How to ensure #ESG is more than a rebrand of CSR

A multi-stakeholder strategy

Long-lasting impact starts with the “why” for all stakeholders, not just investors, and a robust set of measurable narratives and actions around each component – environment, social, and governance.

The pressure to generate profit has historically led some companies to believe they must choose between purpose and profit, leading to short-term thinking and acting. When done right, it’s not an either/or, and it’s not just shareholders. Companies must also consider the needs of employees, communities, partners, vendors, society, and the environment.

A stand for systemic change

Redesigning products and services that align with the environmental and social issues customers care about are the new “table stakes.” But doing so in a way that offers new, unique, and valued benefits (think GMC’s new “crab walk” EV) enables businesses to thrive. In this scenario, the selling point is the new features as much as the “green.” Change flows through the entire enterprise, including brand, marketing, communication, product management, operations, supply chain, capabilities, leadership, and culture.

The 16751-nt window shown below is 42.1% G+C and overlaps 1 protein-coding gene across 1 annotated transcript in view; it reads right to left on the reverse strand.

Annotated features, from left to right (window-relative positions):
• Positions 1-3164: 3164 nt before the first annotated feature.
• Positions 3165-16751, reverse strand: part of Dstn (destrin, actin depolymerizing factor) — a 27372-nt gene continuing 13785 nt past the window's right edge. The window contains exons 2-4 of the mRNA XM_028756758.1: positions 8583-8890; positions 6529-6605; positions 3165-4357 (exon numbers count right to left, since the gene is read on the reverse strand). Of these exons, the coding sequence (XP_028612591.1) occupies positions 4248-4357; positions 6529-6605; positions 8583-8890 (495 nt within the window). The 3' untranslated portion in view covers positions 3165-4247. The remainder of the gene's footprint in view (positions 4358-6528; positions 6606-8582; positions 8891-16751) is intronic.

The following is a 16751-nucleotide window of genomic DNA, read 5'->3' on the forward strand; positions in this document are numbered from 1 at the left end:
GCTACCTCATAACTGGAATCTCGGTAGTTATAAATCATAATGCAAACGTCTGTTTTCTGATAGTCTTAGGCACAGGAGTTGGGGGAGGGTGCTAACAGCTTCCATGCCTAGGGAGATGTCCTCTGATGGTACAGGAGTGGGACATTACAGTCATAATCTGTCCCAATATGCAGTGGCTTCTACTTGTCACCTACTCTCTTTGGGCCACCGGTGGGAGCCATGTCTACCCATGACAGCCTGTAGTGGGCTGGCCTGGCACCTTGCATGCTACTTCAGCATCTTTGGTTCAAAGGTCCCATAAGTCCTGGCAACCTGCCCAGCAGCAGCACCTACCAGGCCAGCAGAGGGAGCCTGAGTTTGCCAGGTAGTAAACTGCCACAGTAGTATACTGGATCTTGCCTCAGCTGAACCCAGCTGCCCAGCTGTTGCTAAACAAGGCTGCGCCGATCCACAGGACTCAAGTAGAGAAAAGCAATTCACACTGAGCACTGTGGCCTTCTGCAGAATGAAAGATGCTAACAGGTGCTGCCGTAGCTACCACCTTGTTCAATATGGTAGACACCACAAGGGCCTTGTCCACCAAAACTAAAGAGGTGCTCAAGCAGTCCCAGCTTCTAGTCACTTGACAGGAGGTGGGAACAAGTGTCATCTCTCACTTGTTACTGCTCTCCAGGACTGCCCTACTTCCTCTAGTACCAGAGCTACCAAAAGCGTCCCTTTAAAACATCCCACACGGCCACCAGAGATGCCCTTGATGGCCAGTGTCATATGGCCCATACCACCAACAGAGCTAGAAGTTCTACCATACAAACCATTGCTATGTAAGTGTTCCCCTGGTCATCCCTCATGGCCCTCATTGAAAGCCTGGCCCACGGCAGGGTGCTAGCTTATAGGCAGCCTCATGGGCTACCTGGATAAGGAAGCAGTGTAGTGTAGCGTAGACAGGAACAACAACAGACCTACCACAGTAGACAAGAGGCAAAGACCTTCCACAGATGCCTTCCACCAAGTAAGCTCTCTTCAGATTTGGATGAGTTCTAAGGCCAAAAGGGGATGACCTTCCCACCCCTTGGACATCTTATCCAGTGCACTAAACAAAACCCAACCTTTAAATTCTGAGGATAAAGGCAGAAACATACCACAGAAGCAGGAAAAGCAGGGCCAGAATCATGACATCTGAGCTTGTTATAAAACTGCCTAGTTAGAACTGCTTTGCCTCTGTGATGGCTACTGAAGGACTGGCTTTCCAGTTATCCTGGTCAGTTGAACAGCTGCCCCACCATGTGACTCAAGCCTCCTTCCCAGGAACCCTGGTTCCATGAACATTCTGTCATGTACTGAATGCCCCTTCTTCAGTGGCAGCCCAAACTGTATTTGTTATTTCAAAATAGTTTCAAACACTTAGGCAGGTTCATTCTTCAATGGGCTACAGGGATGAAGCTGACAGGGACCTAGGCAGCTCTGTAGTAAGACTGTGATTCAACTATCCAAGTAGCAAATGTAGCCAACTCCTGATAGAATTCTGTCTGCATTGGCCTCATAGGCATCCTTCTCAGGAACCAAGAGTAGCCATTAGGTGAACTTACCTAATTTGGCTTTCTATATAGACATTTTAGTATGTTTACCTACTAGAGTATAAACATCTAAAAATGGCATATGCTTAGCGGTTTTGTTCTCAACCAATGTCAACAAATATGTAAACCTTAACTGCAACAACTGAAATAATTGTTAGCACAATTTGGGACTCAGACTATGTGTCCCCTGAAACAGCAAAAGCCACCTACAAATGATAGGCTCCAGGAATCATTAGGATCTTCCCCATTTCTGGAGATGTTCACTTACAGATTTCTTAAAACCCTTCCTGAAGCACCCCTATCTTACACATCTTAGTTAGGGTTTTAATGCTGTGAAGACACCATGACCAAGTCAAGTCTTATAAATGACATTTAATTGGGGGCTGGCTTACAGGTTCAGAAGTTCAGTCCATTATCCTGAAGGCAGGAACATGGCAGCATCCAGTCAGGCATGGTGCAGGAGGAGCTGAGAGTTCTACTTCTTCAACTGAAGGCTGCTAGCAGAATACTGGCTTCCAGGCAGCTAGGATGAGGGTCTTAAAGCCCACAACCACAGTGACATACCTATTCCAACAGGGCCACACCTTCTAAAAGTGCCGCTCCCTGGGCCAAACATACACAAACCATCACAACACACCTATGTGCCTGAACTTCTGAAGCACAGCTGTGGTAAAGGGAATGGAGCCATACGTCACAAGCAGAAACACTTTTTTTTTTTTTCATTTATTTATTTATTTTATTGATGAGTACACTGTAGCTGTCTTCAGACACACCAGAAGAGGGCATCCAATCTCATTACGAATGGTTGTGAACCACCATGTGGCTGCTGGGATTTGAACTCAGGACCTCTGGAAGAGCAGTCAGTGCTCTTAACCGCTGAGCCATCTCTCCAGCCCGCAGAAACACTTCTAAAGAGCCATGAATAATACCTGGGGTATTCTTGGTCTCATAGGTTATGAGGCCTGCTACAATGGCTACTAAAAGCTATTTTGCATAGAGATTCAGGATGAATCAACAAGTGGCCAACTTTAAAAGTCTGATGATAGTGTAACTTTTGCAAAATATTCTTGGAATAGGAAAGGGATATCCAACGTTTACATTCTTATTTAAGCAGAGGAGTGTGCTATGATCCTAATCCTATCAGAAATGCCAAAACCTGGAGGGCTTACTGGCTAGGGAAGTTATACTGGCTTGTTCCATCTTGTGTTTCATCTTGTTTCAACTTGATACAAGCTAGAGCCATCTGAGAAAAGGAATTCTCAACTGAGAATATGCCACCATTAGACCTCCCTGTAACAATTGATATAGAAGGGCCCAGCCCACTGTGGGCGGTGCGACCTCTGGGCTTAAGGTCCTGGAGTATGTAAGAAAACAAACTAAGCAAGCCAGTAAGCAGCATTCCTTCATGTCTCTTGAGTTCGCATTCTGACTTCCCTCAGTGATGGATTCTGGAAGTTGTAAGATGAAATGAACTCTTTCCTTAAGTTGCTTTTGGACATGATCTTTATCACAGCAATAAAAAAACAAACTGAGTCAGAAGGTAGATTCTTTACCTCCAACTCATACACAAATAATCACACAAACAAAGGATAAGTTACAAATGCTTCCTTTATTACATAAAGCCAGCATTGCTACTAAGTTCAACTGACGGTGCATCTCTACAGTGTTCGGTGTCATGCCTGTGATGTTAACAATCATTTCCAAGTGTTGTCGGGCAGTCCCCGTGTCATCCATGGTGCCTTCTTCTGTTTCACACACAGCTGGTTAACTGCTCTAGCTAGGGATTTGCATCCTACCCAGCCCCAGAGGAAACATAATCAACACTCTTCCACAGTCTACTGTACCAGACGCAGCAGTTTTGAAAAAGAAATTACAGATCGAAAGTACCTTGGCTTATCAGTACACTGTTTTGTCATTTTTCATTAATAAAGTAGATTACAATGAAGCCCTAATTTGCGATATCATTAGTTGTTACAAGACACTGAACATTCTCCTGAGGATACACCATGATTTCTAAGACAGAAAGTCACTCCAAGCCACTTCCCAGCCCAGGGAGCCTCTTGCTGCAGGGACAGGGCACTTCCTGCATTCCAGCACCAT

Greater stakeholder acceptance starts from the larger context of who’s impacted and leads to greater stakeholder acceptance because the focus is on value to customers, investing in employees, dealing fairly with suppliers, and supporting communities — alongside long-term shareholder value.

Activating ESG strategy

It will take systemic change – total enterprise reinvention – for ESG to have substance and impact. Unless woven into the fabric of the organizations, ESG is nothing more than an office, a role, or a person.

The call for a unified set of ESG standards has emphasized sustainability’s spot on the priority agenda, requiring leaders to re-evaluate their existing processes for measuring, managing, and reporting ESG performance.

Fully delivering on sustainability commitments requires the right technology and business practices, including comprehensive ESG data to assess risks, big, audacious goals, and sticky policies. In doing so, they can build accountability across the organization and, ultimately, create greater business value. Companies must approach it as a top-to-bottom transformation integrated into day-to-day operations at all levels of the organization. Only then can they rearchitect performance measurement to unlock the total value from and impact of their ESG strategy.

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